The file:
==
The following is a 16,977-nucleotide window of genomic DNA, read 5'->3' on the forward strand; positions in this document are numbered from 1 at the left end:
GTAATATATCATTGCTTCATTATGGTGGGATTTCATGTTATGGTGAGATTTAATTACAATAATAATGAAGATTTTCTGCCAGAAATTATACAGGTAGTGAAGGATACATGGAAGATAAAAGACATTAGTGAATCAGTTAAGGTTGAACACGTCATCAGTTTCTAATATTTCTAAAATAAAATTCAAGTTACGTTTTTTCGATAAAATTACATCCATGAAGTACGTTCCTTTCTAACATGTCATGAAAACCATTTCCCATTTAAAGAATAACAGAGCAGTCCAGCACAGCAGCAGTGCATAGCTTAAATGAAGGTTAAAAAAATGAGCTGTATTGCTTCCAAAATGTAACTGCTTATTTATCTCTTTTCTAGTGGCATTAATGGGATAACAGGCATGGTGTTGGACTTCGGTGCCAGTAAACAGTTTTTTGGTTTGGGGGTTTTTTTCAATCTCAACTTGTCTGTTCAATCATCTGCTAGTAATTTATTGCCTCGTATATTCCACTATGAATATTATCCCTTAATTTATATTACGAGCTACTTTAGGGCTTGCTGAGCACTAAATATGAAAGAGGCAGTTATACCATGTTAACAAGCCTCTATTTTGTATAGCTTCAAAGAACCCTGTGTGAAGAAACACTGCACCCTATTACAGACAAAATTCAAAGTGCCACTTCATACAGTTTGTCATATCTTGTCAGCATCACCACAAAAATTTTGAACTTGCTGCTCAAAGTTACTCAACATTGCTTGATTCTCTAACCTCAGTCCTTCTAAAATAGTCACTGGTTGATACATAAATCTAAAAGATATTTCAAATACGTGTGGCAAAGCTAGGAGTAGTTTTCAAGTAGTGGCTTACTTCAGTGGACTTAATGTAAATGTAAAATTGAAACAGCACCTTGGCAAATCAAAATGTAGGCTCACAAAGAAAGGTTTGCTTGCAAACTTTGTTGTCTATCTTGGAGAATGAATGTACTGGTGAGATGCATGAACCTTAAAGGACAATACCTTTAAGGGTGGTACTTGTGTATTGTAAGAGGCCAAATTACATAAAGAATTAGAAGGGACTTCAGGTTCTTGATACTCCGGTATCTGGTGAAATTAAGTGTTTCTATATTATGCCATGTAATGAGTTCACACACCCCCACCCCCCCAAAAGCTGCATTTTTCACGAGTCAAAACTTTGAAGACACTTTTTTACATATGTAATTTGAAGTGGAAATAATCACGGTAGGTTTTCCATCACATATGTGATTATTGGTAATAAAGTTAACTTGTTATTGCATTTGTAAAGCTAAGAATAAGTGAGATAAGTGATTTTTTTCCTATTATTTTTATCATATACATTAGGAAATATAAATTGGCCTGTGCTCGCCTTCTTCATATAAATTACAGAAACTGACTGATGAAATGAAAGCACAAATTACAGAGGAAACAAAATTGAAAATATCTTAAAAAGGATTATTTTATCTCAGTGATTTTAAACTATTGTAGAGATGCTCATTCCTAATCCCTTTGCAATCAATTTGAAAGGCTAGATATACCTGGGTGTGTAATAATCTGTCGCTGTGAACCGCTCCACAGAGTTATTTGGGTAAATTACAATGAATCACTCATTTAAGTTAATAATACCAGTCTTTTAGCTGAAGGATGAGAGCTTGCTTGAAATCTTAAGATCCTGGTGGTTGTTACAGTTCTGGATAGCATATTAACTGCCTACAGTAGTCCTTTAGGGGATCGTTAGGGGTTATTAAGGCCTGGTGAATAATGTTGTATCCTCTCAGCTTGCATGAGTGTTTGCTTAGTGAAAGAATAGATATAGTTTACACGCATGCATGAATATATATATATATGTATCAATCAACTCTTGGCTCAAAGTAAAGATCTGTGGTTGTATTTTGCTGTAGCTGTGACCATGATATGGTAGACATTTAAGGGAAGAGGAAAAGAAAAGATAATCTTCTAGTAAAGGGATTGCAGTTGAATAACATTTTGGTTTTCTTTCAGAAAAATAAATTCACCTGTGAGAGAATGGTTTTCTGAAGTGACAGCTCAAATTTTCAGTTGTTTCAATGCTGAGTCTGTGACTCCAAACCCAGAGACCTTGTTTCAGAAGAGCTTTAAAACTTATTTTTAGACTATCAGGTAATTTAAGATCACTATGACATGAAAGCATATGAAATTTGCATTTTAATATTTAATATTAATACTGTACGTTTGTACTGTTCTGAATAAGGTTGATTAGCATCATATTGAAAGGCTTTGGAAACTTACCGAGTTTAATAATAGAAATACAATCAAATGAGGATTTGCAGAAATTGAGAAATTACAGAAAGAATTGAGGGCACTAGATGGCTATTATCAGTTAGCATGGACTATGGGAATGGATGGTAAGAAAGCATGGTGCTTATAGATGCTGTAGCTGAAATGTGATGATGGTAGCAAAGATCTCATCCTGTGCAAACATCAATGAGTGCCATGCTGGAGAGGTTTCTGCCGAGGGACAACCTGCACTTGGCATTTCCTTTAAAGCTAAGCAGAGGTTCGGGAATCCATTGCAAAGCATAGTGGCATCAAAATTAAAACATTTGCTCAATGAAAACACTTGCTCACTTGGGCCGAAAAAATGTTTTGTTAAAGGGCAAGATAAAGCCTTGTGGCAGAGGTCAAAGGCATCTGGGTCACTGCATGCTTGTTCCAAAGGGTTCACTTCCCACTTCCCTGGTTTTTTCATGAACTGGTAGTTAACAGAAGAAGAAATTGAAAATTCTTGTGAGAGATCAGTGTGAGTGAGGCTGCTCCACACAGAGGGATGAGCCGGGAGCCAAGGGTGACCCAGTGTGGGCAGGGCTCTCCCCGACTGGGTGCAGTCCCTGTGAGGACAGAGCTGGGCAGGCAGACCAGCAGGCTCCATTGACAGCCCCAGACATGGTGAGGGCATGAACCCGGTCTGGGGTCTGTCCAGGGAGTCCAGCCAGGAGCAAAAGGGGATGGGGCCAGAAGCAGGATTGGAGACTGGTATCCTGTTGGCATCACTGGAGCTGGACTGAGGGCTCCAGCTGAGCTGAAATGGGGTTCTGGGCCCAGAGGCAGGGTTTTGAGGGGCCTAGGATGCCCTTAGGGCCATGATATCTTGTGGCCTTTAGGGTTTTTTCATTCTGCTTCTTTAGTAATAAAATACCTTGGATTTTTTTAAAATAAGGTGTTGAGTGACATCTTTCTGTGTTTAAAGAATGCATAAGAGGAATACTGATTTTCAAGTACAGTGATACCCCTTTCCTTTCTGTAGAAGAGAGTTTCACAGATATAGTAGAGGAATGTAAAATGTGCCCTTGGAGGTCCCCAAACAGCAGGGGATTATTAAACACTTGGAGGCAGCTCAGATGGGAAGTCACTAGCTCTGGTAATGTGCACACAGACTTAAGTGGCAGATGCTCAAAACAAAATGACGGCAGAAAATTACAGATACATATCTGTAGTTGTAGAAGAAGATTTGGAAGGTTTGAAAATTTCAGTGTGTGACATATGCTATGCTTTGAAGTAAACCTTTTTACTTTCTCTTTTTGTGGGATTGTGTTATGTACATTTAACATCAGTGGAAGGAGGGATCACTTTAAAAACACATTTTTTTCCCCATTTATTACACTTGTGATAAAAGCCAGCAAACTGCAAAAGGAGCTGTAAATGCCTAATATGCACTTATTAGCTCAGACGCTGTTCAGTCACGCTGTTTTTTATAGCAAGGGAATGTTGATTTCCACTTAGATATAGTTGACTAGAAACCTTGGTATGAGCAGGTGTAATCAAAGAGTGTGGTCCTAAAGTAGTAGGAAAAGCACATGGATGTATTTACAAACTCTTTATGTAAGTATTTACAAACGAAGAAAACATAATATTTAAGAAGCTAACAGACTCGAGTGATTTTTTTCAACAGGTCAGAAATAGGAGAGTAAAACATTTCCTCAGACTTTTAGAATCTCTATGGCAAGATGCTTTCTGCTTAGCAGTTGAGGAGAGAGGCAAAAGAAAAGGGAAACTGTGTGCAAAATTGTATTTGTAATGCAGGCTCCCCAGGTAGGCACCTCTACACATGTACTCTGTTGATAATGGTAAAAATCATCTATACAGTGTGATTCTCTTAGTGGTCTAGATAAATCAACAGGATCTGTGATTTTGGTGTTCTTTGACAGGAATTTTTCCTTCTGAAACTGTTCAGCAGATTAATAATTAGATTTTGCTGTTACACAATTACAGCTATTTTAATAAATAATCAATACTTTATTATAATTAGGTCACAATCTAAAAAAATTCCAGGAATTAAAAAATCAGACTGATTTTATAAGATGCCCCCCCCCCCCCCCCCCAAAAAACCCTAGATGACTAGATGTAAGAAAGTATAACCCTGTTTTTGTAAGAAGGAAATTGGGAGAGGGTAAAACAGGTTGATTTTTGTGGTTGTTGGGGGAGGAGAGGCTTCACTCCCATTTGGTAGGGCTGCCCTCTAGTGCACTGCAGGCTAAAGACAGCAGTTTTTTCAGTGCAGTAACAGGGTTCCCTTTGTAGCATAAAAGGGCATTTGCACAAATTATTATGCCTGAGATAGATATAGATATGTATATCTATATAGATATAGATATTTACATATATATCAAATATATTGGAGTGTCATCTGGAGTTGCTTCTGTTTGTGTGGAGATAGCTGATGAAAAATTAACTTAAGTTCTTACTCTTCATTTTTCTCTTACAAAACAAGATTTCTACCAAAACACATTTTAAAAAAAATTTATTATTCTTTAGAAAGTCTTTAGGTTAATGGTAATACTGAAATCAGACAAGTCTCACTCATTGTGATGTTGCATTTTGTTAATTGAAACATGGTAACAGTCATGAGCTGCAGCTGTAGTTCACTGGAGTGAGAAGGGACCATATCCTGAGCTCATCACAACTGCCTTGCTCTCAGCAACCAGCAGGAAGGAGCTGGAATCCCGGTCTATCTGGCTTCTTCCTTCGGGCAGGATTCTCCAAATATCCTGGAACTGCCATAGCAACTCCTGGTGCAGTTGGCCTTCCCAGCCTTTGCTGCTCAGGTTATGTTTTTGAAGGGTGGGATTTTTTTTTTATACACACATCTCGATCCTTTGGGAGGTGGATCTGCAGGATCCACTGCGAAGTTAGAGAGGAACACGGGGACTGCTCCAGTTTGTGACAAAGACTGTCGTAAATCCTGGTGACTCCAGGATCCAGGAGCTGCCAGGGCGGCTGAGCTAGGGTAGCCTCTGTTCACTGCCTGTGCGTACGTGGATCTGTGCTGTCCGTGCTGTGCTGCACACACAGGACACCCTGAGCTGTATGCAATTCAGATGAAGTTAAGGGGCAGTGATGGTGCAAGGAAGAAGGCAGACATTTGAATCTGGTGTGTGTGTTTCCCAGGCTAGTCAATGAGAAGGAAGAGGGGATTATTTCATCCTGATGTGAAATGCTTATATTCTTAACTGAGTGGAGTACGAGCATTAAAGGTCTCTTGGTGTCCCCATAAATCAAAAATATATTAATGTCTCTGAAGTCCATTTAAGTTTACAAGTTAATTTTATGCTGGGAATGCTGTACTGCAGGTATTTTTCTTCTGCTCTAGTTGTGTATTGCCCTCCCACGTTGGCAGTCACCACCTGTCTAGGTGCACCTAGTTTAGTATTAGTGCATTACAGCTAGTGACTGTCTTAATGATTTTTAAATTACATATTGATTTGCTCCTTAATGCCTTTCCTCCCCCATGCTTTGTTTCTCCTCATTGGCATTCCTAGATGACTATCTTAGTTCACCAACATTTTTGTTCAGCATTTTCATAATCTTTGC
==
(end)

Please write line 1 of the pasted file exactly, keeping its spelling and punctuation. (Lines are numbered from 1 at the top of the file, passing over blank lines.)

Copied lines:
The following is a 16,977-nucleotide window of genomic DNA, read 5'->3' on the forward strand; positions in this document are numbered from 1 at the left end: